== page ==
So many people love it, some fetish the smell of it; some like it’s nostalgic feel; some adores its originality – Lomo camera has somewhat generated a cult following around the world. This month, Lomographic Society and the Institute of Matter present an exhibition in Hong Kong. Entitled “Side B Positive: Exhibition”, it showcases Lomo photographs from more than ten countries. Damien Brachet from Lomography Asia Pacific (Lomo Asia) talks about the exhibition and the classic devices that fascinated many people in Asia.
“Side B is actually Michael Cheung’s (Hong Kong creative designer) idea, he did an exhibition called ‘Causeway Bay Side B’, then he wanted to do something with Lomo, something like ‘Hong Kong Side B’,” Brachet explains. “After September 11th, the economy went down, a lot of people are losing their jobs. Cheung wants to make it more universal. His idea is to look at the “Side B” of life. Okay, let’s do something that’s really positive.”
This project is not going to be shown in Hong Kong only, Brachet says, “We’re going to show it in Japan, we don’t know where yet, but an art gallery should be good. Following it are New York, Europe and then Taiwan, Malaysia and Thailand. I think it’s great. We can publish a book with all the pictures of ‘Side B’. And then start all over again, to Germany, Brazil, India and so on.”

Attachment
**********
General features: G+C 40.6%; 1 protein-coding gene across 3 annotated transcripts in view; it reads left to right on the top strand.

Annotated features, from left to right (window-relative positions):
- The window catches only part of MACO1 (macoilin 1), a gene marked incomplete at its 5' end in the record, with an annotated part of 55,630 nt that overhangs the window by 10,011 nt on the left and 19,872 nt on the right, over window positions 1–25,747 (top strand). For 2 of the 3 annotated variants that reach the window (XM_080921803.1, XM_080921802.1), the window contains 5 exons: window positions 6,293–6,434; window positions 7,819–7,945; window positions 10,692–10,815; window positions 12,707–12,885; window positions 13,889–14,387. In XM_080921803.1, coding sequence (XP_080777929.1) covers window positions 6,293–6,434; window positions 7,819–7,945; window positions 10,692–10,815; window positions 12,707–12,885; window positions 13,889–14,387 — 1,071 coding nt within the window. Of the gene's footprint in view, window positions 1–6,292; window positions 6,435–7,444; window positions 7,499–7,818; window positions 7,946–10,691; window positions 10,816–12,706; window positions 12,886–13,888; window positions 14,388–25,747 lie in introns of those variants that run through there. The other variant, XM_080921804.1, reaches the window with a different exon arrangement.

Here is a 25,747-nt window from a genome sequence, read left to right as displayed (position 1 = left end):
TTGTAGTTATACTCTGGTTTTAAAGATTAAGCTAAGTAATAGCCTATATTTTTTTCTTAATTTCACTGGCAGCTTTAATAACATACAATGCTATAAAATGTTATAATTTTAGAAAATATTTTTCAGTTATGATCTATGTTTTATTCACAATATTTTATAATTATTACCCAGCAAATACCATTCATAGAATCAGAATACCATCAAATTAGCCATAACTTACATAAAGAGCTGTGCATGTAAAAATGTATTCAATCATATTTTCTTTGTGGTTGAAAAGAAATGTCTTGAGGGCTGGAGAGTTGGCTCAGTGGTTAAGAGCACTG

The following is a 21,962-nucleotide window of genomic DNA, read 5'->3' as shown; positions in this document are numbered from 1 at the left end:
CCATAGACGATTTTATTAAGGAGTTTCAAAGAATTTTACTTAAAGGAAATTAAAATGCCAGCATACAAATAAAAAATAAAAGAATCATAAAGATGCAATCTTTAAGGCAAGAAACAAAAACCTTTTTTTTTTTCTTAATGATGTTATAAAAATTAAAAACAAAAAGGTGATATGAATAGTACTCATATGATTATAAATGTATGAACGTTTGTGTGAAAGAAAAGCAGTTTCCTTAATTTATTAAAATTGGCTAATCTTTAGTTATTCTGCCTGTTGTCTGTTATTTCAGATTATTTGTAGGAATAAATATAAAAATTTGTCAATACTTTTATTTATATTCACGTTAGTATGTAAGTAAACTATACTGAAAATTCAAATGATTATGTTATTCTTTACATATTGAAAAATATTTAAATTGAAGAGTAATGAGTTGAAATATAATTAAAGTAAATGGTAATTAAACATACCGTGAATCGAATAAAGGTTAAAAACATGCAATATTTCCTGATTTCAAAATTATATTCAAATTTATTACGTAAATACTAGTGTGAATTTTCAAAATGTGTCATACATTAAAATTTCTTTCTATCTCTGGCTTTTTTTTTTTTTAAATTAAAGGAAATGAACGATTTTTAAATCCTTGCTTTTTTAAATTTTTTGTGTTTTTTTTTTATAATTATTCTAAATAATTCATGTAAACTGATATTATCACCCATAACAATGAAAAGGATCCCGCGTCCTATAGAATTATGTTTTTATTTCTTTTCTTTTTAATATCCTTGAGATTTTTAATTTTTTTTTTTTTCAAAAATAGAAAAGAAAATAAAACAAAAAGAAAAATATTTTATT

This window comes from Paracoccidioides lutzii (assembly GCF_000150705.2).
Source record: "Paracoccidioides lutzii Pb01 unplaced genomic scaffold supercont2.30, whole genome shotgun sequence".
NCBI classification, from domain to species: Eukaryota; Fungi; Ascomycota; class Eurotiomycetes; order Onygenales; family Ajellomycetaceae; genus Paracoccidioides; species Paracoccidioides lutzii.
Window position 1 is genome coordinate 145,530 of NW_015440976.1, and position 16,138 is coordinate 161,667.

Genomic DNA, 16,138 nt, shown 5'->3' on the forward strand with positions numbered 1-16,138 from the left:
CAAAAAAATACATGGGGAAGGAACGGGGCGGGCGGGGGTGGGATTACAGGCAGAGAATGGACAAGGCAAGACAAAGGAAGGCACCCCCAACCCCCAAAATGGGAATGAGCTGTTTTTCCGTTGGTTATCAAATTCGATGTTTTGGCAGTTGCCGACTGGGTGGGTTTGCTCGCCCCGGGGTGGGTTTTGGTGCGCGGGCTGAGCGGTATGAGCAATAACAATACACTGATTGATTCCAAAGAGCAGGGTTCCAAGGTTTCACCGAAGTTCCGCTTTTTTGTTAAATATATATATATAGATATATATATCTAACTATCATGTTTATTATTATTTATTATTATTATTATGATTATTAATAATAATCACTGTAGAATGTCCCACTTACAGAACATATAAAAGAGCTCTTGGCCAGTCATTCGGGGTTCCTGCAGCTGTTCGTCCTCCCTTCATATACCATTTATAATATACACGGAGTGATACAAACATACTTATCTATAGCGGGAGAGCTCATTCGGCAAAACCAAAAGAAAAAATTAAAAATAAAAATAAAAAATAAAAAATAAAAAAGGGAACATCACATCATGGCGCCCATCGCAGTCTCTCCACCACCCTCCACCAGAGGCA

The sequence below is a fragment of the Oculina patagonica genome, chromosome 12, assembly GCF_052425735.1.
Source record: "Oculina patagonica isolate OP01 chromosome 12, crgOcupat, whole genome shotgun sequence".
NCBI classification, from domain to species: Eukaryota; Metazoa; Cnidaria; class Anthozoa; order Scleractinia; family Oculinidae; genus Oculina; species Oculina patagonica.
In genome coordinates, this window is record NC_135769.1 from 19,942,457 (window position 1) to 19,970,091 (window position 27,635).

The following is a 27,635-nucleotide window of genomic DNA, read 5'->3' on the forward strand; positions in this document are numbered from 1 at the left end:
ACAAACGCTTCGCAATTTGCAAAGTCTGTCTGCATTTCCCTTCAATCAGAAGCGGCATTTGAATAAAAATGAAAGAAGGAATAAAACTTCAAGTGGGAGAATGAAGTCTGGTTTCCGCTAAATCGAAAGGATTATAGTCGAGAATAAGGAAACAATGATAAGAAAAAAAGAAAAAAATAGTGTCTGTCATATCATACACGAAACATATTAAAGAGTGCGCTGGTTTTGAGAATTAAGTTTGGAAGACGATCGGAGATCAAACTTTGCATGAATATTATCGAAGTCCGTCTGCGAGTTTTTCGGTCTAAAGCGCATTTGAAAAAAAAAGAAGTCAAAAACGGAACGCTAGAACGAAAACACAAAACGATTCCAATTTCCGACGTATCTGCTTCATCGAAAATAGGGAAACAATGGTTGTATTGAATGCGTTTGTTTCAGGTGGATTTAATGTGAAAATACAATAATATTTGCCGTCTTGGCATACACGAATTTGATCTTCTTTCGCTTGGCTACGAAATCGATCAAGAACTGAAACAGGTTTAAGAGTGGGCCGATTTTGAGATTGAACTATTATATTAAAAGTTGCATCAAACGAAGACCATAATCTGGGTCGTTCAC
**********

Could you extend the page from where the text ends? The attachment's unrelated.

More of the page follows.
Brachet thinks that bringing Lomo to Hong Kong has an interesting implication indeed. “In the beginning Lomo is actually a communist camera. Every family can have a Lomo camera with a low price. What’s so funny is the fact that we bring a communist camera to Hong Kong – the most capitalistic city in Asia, and do something positive. These are the kind of concepts that communists will come up with, such as happiness and bright future.”
The image of Lomo has been very happy and cheerful so far. This is one of the reasons why people turn to Lomo. It’s not about the camera itself but the pictures with people smiling, partying and all that.
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